Individual producer responsibility (IPR) has recently become a focal point in public policy discourse in Canada and abroad as a potential alternative to traditional stewardship schemes. The introduction of Ontario’s draft Bill 91 Waste Reduction Act (WRA) has garnered significant attention, and is causing producers of products and packaging (and waste management professionals) to ask what IPR is, and how it differs from “extended producer responsibility” (EPR).
Little is actually understood about what IPR really is, where it fits within the broader framework of EPR, and what it may look like when implemented. Municipalities are especially interested to learn how their curbside recycling and other programs might be impacted as industry “stewards” are assigned full responsibility (and costs) for end-of-life management of discards.
So what is IPR?
Unlike conventional EPR models which discharge a company’s financial obligations through a single compliance scheme (e.g., Stewardship Ontario, Eco Enterprises Quebec, Multi Material British Columbia), IPR makes companies individually responsible (physically and financially) for their products at end-of-life.
The government sets the outcomes and enforces them, while business figures the best way to achieve them.
The thinking is that this approach allows companies in a competitive model to drive innovation and efficiencies through design, take-back logistics and/or processing. Collective recycling schemes can still occur, but participants cannot discharge their responsibilities and must adhere to competition rules. Companies would make decisions based on what is in their best interests.
Depending on the product or type of company, approaches to IPR could vary significantly, including:
• Producer self-managed;
• Contracting with service providers to manage end-of-life products on their behalf;
• Tendering for available processed materials;
• Incentives paid for collection and/or processing of materials.
Though there are few current examples of IPR schemes in a North American context, the adoption of this policy approach is driven by a convergence of municipal and producer interests that reflect a broader movement to promote waste diversion, encourage cost containment, and fully realize the value of waste as a resource. Further to that point, stakeholders from both the public and private sector have criticized existing industry funded organizations (IFOs) for lacking transparency and equitability in determining how recycling systems are financed.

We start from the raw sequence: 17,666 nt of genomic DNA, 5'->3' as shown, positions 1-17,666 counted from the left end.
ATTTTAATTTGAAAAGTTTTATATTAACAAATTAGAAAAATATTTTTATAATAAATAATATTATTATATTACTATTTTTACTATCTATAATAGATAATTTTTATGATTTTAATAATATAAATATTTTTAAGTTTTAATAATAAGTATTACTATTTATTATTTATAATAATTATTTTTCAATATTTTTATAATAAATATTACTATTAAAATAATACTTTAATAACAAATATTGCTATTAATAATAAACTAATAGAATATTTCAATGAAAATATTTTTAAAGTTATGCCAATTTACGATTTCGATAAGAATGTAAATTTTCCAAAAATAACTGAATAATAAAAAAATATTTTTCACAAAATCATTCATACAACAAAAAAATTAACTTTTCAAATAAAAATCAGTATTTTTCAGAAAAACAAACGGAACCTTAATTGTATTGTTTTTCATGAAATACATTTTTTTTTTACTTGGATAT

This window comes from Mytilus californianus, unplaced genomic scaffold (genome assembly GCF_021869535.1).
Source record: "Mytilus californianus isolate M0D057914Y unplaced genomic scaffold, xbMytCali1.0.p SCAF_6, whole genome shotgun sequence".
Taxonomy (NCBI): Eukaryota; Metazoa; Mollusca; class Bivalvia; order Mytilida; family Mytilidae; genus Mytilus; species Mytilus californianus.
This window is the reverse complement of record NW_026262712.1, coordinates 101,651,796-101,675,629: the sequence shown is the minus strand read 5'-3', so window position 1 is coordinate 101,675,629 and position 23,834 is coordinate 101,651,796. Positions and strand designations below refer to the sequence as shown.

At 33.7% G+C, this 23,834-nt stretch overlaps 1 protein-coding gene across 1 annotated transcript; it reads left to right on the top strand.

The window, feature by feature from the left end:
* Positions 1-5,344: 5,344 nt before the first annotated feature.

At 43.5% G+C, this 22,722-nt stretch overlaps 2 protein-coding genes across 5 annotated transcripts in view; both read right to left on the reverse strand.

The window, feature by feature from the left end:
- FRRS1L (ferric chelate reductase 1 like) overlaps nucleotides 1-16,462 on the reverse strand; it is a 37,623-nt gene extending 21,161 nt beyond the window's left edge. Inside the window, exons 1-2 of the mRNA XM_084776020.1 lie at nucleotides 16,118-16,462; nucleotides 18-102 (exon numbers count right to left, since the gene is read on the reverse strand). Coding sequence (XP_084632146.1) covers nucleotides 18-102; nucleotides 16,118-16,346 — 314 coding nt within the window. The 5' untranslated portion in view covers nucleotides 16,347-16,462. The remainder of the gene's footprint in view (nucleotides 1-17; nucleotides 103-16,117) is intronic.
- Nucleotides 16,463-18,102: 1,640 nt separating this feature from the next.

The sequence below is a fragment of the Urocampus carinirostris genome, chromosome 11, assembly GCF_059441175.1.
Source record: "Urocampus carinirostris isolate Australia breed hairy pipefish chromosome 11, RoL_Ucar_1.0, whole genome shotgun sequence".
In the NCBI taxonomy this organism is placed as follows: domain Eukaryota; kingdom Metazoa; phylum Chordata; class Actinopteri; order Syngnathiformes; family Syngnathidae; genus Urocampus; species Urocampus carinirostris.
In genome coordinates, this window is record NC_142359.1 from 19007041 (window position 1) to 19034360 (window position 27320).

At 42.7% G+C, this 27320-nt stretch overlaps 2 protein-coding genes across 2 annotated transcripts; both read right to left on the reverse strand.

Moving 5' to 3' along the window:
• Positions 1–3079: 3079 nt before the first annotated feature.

The success of IPR in European jurisdictions (e.g., United King-dom, Germany) has encouraged provincial governments to endorse IPR as the primary vehicle for implementing producer responsibility. Ontario in particular seems poised to embrace IPR in the near future, publishing reports in both 2009 and 2013 that propose that the existing waste diversion framework be significantly modified to promote IPR.
With the above in mind, is IPR an inevitability? Is it even feasible for certain products and packaging types?
Transitioning to IPR
Since Ontario’s proposed WRA was introduced on June 6, 2013, interest in IPR has skyrocketed. Many companies that were considering making the leap to a self-managed stewardship program are now motivated by Bill 91, which takes a firm approach to “make producers responsible for waste derived from their products.”
Some producers frustrated by current IFO stewardship programs are eager to understand the benefits of an IPR program that will restore their control over confidential sales data, service provider contracts and environmental accountability. (Various media reports have left producers wondering if their electronics will be found burned at the side of a river in China.)